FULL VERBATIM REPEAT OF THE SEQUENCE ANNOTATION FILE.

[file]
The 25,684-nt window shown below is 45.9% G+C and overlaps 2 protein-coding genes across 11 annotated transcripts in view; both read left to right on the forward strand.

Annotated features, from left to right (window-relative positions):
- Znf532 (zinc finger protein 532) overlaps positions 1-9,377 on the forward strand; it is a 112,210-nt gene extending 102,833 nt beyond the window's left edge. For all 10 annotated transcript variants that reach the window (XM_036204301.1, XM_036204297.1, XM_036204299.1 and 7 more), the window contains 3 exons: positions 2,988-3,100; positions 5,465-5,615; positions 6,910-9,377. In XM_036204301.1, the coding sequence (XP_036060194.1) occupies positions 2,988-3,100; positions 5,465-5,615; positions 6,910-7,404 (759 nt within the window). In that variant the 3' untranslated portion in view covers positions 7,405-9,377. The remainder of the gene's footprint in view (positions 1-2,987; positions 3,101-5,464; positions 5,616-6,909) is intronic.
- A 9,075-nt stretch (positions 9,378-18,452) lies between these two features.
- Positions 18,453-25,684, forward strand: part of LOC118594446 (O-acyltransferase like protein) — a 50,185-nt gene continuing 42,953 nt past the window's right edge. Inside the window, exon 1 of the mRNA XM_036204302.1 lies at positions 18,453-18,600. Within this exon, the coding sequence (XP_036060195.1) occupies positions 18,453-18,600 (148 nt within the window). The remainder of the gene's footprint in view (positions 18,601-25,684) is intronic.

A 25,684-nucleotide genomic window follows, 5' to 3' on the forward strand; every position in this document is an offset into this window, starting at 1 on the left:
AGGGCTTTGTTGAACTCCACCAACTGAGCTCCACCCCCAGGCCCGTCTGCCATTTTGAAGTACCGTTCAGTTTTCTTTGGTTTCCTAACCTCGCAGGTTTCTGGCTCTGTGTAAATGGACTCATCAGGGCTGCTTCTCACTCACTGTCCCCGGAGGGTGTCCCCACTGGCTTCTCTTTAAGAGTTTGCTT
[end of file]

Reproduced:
The 25,684-nt window shown below is 45.9% G+C and overlaps 2 protein-coding genes across 11 annotated transcripts in view; both read left to right on the forward strand.

Annotated features, from left to right (window-relative positions):
- Znf532 (zinc finger protein 532) overlaps positions 1-9,377 on the forward strand; it is a 112,210-nt gene extending 102,833 nt beyond the window's left edge. For all 10 annotated transcript variants that reach the window (XM_036204301.1, XM_036204297.1, XM_036204299.1 and 7 more), the window contains 3 exons: positions 2,988-3,100; positions 5,465-5,615; positions 6,910-9,377. In XM_036204301.1, the coding sequence (XP_036060194.1) occupies positions 2,988-3,100; positions 5,465-5,615; positions 6,910-7,404 (759 nt within the window). In that variant the 3' untranslated portion in view covers positions 7,405-9,377. The remainder of the gene's footprint in view (positions 1-2,987; positions 3,101-5,464; positions 5,616-6,909) is intronic.
- A 9,075-nt stretch (positions 9,378-18,452) lies between these two features.
- Positions 18,453-25,684, forward strand: part of LOC118594446 (O-acyltransferase like protein) — a 50,185-nt gene continuing 42,953 nt past the window's right edge. Inside the window, exon 1 of the mRNA XM_036204302.1 lies at positions 18,453-18,600. Within this exon, the coding sequence (XP_036060195.1) occupies positions 18,453-18,600 (148 nt within the window). The remainder of the gene's footprint in view (positions 18,601-25,684) is intronic.

A 25,684-nucleotide genomic window follows, 5' to 3' on the forward strand; every position in this document is an offset into this window, starting at 1 on the left:
AGGGCTTTGTTGAACTCCACCAACTGAGCTCCACCCCCAGGCCCGTCTGCCATTTTGAAGTACCGTTCAGTTTTCTTTGGTTTCCTAACCTCGCAGGTTTCTGGCTCTGTGTAAATGGACTCATCAGGGCTGCTTCTCACTCACTGTCCCCGGAGGGTGTCCCCACTGGCTTCTCTTTAAGAGTTTGCTT